REALITY‌ ‌CHECK‌: ‌ ‌Voter‌ ‌Suppression‌

By Diane Lemieux

How‌ ‌do‌ ‌the‌ ‌For‌ ‌the‌ ‌People‌ ‌Act‌ ‌(H.R.1/S.1)‌ ‌and‌ ‌the‌ ‌John‌ ‌Lewis‌ ‌Voting‌ ‌Rights‌ ‌Act‌ ‌(H.R.4)‌ ‌restore‌ ‌Voting‌ ‌Rights?‌ ‌

H.R.1‌ ‌has‌ ‌already‌ ‌been‌ ‌passed‌ ‌by‌ ‌the‌ ‌House,‌ ‌and‌ ‌ ‌

●Guarantees‌ ‌Universal‌ ‌Vote‑By‑Mail‌ ‌

●Guarantees‌ ‌Automatic‌ ‌Voter‌ ‌Registration‌ ‌

●Makes‌ ‌absentee‌ ‌voting‌ ‌easier‌ ‌

●Restores‌ ‌the‌ ‌Voting‌ ‌Rights‌ ‌Act‌ ‌

●Limits‌ ‌the‌ ‌influence‌ ‌of‌ ‌dark‌ ‌money‌ ‌in‌ ‌politics‌ ‌

●Stops‌ ‌partisan‌ ‌gerrymandering‌ ‌by‌ ‌requiring‌ ‌independent,‌ ‌balanced‌ ‌citizen‌ ‌redistricting‌ ‌commissions.‌ ‌

Maps‌ ‌would‌ ‌have‌ ‌to‌ ‌be‌ ‌approved‌ ‌by‌ ‌a‌ ‌portion‌ ‌of‌ ‌each‌ ‌party.‌ ‌The‌ ‌rules‌ ‌for‌ ‌drawing‌ ‌maps‌ ‌would‌ ‌be‌ ‌the‌ ‌same‌ ‌across‌ ‌the‌ ‌country‌ ‌and‌ ‌would‌ ‌avoid‌ ‌the‌ ‌unnecessary‌ ‌division‌ ‌of‌ ‌communities,‌ ‌etc..‌ ‌Communities‌ ‌of‌ ‌color‌ ‌also‌ ‌would‌ ‌be‌ ‌protected‌ ‌to‌ ‌ensure‌ ‌that‌ ‌their‌ ‌political‌ ‌power‌ ‌is‌ ‌not‌ ‌undermined‌ ‌by‌ ‌map‌ ‌makers.‌ ‌Map‌ ‌drawers‌ ‌also‌ ‌would‌ ‌be‌ ‌required‌ ‌to‌ ‌issue‌ ‌written‌ ‌reports‌ ‌evaluating‌ ‌proposed‌ ‌maps’‌ ‌compliance‌ ‌with‌ ‌these‌ ‌rules‌ ‌before‌ ‌any‌ ‌voting‌ ‌on‌ ‌maps‌ ‌could‌ ‌begin.‌ ‌Maps‌ ‌and‌ ‌data‌ ‌would‌ ‌be‌ ‌posted‌ ‌for‌ ‌30‌ ‌days‌ ‌of‌ ‌public‌ ‌comment‌ ‌and‌ ‌map‌ ‌challenges‌ ‌will‌ ‌be‌ ‌expedited.‌ ‌ ‌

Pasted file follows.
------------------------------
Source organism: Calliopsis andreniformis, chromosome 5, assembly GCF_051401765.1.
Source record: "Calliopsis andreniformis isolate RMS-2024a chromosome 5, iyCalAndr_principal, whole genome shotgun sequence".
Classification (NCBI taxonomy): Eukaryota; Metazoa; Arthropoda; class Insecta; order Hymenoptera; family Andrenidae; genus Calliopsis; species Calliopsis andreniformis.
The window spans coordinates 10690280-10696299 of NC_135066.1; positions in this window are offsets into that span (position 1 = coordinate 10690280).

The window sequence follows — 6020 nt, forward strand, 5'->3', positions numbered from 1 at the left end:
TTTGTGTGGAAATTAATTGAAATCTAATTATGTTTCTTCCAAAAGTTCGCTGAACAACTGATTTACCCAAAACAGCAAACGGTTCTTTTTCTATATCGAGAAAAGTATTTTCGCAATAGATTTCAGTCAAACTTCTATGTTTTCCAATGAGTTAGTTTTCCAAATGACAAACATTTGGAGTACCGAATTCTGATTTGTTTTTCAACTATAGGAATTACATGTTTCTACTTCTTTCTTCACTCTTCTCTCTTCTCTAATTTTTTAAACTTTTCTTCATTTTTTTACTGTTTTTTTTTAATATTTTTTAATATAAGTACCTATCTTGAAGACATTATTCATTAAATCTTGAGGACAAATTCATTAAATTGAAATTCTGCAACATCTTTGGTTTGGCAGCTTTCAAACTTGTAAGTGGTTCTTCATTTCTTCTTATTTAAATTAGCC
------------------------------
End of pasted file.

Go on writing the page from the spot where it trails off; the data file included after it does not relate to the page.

The‌ ‌Senate‌ ‌version,‌ ‌S.1,‌ ‌mirrors‌ ‌H.R.1‌ ‌and‌ ‌complies‌ ‌with‌ ‌the‌ ‌Constitution’s‌ ‌requirement‌ ‌that‌ ‌it‌ ‌use‌ ‌its‌ ‌right,‌ ‌power‌ ‌and‌ ‌authority‌ ‌to‌ ‌set‌ ‌a‌ ‌national‌ ‌standard‌ ‌for‌ ‌the‌ ‌“times,‌ ‌places,‌ ‌and‌ ‌manner”‌ ‌of‌ ‌federal‌ ‌elections.‌ ‌It‌ ‌would‌ ‌ensure‌ ‌access‌ ‌to‌ ‌vote‌ ‌by‌ ‌mail‌ ‌and‌ ‌early‌ ‌voting‌ ‌and‌ ‌restore‌ ‌voting‌ ‌rights‌ ‌to‌ ‌those‌ ‌returning‌ ‌from‌ ‌incarceration.

The‌ ‌good‌ ‌news‌ ‌is‌ ‌that‌ ‌there‌ ‌are‌ ‌also‌ ‌843‌ ‌measures‌ ‌being‌ ‌proposed‌ ‌in‌ ‌47‌ ‌states‌ ‌to‌ ‌expand‌ ‌voting‌ ‌rights.‌ ‌ ‌S.1‌ ‌could‌ ‌bring‌ ‌to‌ ‌a‌ ‌grinding‌ ‌halt‌ ‌the‌ ‌current‌ ‌voter‌ ‌suppression‌ ‌laws‌ ‌being‌ ‌proposed/passed.‌ ‌As‌ ‌of‌ ‌April‌ ‌1,‌ ‌361‌ ‌bills‌ ‌in‌ ‌47‌ ‌states‌ ‌call‌ ‌for‌ ‌voting‌ ‌restrictions.‌ ‌The‌ ‌bill‌ ‌passed‌ ‌in‌ ‌Georgia‌ ‌has‌ ‌received‌ ‌considerable‌ ‌pushback‌ ‌and‌ ‌is‌ ‌being‌ ‌called‌ ‌discriminatory‌ ‌by‌ ‌critics‌ ‌for‌ ‌its‌ ‌efforts‌ ‌to‌ ‌discount‌ ‌black‌ ‌and‌ ‌brown,‌ ‌young‌ ‌and‌ ‌poor‌ ‌voters.‌ ‌ ‌ ‌

The‌ ‌John‌ ‌Lewis‌ ‌Voting‌ ‌Rights‌ ‌Advancement‌ ‌Act‌ ‌(H.R.4)‌ ‌returns‌ ‌the‌ ‌1965‌ ‌Voting‌ ‌Rights‌ ‌Act‌ ‌to‌ ‌its‌ ‌full‌ ‌strength‌ ‌and‌ ‌even‌ ‌improves‌ ‌upon‌ ‌the‌ ‌1965‌ ‌law.‌ ‌The‌ ‌Voting‌ ‌Rights‌ ‌Act‌ ‌of‌ ‌1965‌ ‌(VRA)‌ ‌was‌ ‌enacted‌ ‌to‌ ‌insure‌ ‌that‌ ‌the‌ ‌15th‌ ‌Amendment‌ ‌to‌ ‌the‌ ‌U.S.‌ ‌Constitution‌ ‌was‌ ‌enforced‌ ‌and‌ ‌that‌ ‌no‌ ‌official,‌ ‌whether‌ ‌in‌ ‌federal,‌ ‌state‌ ‌or‌ ‌local‌ ‌government‌ ‌may‌ ‌in‌ ‌any‌ ‌way‌ ‌impede‌ ‌people‌ ‌from‌ ‌registering‌ ‌to‌ ‌vote‌ ‌or‌ ‌voting‌ ‌because‌ ‌of‌ ‌their‌ ‌race‌ ‌or‌ ‌ethnicity.‌ ‌ ‌ ‌This‌ ‌act‌ ‌restores‌ ‌the‌ ‌requirement‌ ‌that‌ ‌certain‌ ‌states‌ ‌and‌ ‌localities‌ ‌with‌ ‌a‌ ‌history‌ ‌of‌ ‌voting‌ ‌discrimination‌ ‌obtain‌ ‌prior‌ ‌federal‌ ‌approval‌ ‌—‌ ‌or‌ ‌“preclearance”‌ ‌—‌ ‌for‌ ‌both‌ ‌current‌ ‌and‌ ‌proposed‌ ‌changes‌ ‌to‌ ‌their‌ ‌voting‌ ‌rules‌ ‌and‌ ‌practices‌ ‌to‌ ‌make‌ ‌sure‌ ‌that‌ ‌they‌ ‌are‌ ‌not‌ ‌discriminatory.‌ ‌ ‌

Call‌ ‌your‌ ‌senators‌ ‌today‌ ‌and‌ ‌tell‌ ‌them‌ ‌you‌ ‌support‌ ‌‌For‌ ‌the‌ ‌People‌ ‌Act‌ ‌(H.R.1/S.1)‌ ‌and‌ ‌the‌ ‌John‌ ‌Lewis‌ ‌Voting‌ ‌Rights‌ ‌Act‌ ‌(H.R.4).‌ ‌ ‌

Sen.‌ ‌Richard‌ ‌Burr‌202-224-3154‌ ‌

Sen.‌ ‌Thom‌ ‌Tillis‌202-224-6342‌ ‌